When my son was about 6 years old, we were visiting friends who had just newly landscaped their yard. As we were taking a tour of their handiwork, my son suddenly grabbed a nearby shrub and pulled it out by the roots. As you can imagine, I was shocked! I soon discovered he had found an earthworm that he was convinced needed a home and to his way of thinking, a good place would be right where that shrub was. Though he was just a little guy, he was easily able to pull out the shrub because it had just been planted. Its root system had not had time to anchor it securely.

Nurturing the Relationship

Relationships are like that shrub. The roots grow strong through shared experience, communication and even difficulties. That may be why a significant percentage of marriages fail within the first five years. They are easily uprooted. While popular media often communicates a “happy ever after” perspective on relationships, it can foster the sense that building deep roots in marriage is an easy process. So when the first waves of discord come, they are often unexpected and overwhelming.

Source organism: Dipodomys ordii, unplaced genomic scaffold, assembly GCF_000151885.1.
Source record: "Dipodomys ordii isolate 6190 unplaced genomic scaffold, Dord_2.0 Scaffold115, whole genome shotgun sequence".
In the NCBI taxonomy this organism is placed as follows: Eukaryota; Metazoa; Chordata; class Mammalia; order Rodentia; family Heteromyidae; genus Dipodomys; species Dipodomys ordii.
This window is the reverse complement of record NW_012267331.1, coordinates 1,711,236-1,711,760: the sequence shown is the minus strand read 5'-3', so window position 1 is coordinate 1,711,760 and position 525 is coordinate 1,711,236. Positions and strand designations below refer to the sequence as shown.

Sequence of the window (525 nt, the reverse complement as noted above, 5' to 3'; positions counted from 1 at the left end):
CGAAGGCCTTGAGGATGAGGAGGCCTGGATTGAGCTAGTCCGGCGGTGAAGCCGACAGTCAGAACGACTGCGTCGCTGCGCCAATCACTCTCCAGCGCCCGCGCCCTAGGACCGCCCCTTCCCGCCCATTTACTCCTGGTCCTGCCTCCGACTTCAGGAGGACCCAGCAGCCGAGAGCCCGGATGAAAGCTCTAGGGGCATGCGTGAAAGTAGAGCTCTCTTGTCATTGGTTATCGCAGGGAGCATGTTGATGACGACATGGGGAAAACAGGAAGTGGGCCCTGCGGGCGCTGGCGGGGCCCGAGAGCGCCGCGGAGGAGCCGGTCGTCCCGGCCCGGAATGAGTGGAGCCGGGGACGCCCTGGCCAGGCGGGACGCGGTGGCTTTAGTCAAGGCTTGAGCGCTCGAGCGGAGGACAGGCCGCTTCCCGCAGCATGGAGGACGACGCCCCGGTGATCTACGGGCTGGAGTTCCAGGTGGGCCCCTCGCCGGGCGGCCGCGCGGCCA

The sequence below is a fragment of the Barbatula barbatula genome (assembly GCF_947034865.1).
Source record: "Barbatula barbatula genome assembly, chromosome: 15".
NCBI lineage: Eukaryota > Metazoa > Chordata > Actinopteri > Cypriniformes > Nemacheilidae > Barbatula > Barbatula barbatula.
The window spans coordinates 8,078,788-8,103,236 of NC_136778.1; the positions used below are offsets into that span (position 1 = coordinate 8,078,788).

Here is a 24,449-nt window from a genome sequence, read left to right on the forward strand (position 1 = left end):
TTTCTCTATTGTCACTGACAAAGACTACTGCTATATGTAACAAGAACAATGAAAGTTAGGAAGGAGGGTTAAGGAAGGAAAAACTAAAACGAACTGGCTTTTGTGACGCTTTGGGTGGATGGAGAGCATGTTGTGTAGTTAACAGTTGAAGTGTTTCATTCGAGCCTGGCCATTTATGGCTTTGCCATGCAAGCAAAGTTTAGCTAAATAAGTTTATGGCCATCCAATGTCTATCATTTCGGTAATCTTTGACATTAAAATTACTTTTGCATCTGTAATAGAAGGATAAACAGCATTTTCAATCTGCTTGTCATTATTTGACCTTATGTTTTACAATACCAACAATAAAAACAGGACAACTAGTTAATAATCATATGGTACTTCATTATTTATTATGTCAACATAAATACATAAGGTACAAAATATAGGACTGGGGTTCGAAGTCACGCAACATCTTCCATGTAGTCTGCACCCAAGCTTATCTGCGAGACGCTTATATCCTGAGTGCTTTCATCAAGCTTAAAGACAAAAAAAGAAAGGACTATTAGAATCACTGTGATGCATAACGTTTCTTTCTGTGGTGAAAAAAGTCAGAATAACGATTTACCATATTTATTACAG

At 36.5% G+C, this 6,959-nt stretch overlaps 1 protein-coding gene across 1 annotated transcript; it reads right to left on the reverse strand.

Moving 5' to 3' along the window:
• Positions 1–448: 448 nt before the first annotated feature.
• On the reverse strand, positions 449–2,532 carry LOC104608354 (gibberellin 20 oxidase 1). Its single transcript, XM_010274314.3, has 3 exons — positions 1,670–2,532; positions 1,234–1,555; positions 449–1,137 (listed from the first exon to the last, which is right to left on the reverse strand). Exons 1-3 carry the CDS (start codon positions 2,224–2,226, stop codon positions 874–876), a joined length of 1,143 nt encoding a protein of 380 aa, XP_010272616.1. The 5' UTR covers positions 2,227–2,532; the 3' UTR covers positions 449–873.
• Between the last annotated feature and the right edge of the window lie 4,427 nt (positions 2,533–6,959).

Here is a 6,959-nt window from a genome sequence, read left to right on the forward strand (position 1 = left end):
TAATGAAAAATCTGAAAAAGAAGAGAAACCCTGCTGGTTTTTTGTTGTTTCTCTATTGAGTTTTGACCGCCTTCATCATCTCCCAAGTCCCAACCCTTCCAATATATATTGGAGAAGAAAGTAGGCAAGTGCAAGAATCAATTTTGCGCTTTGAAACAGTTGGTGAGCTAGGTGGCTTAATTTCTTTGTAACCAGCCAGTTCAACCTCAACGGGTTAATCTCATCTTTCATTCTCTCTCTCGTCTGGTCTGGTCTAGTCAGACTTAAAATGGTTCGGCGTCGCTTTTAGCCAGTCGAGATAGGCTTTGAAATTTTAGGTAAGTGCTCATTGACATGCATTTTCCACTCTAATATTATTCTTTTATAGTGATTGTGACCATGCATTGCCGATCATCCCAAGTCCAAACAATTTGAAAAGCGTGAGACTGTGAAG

Growing deep roots also requires relational fertilizer. That includes regularly nurturing your relationship with communication, team work, companionship and experiences. And don’t forget: developing deep roots also takes time.

What Can You Do?

Ask in what way are you intentionally adding fertilizer to your relationship. Go for walks together. Read an article or book together. Consider a Weekend Getaway or a conference that will strengthen your relationship.

Written by Mike Woodard

Mike Woodard

Mike is married to Karen, he is father of 4 and grandfather of 2. Backpacking is his favourite past time. Science and theology are his educational background, a biology degree from Central Michigan University and a master’s degree in Christian Studies from Trinity Western Seminary. Mike is the Associate Director of FamilyLife Canada. For more of his story visit familylifecanada.com/mike